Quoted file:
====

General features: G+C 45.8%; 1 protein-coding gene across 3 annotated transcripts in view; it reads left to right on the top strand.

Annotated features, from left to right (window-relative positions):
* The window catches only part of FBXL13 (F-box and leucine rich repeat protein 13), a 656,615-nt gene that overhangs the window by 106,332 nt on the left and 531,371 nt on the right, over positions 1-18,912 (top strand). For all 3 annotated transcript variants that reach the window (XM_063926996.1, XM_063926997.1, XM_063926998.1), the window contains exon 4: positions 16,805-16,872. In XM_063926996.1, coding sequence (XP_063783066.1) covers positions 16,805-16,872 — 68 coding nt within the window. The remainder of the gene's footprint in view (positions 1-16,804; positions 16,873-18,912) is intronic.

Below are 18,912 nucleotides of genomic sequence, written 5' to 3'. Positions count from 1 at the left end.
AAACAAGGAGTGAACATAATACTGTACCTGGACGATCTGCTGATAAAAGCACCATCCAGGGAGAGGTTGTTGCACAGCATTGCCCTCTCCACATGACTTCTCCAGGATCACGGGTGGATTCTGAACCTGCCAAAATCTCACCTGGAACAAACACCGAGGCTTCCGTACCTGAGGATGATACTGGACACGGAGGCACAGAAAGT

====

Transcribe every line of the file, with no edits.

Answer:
General features: G+C 45.8%; 1 protein-coding gene across 3 annotated transcripts in view; it reads left to right on the top strand.

Annotated features, from left to right (window-relative positions):
* The window catches only part of FBXL13 (F-box and leucine rich repeat protein 13), a 656,615-nt gene that overhangs the window by 106,332 nt on the left and 531,371 nt on the right, over positions 1-18,912 (top strand). For all 3 annotated transcript variants that reach the window (XM_063926996.1, XM_063926997.1, XM_063926998.1), the window contains exon 4: positions 16,805-16,872. In XM_063926996.1, coding sequence (XP_063783066.1) covers positions 16,805-16,872 — 68 coding nt within the window. The remainder of the gene's footprint in view (positions 1-16,804; positions 16,873-18,912) is intronic.

Below are 18,912 nucleotides of genomic sequence, written 5' to 3'. Positions count from 1 at the left end.
AAACAAGGAGTGAACATAATACTGTACCTGGACGATCTGCTGATAAAAGCACCATCCAGGGAGAGGTTGTTGCACAGCATTGCCCTCTCCACATGACTTCTCCAGGATCACGGGTGGATTCTGAACCTGCCAAAATCTCACCTGGAACAAACACCGAGGCTTCCGTACCTGAGGATGATACTGGACACGGAGGCACAGAAAGT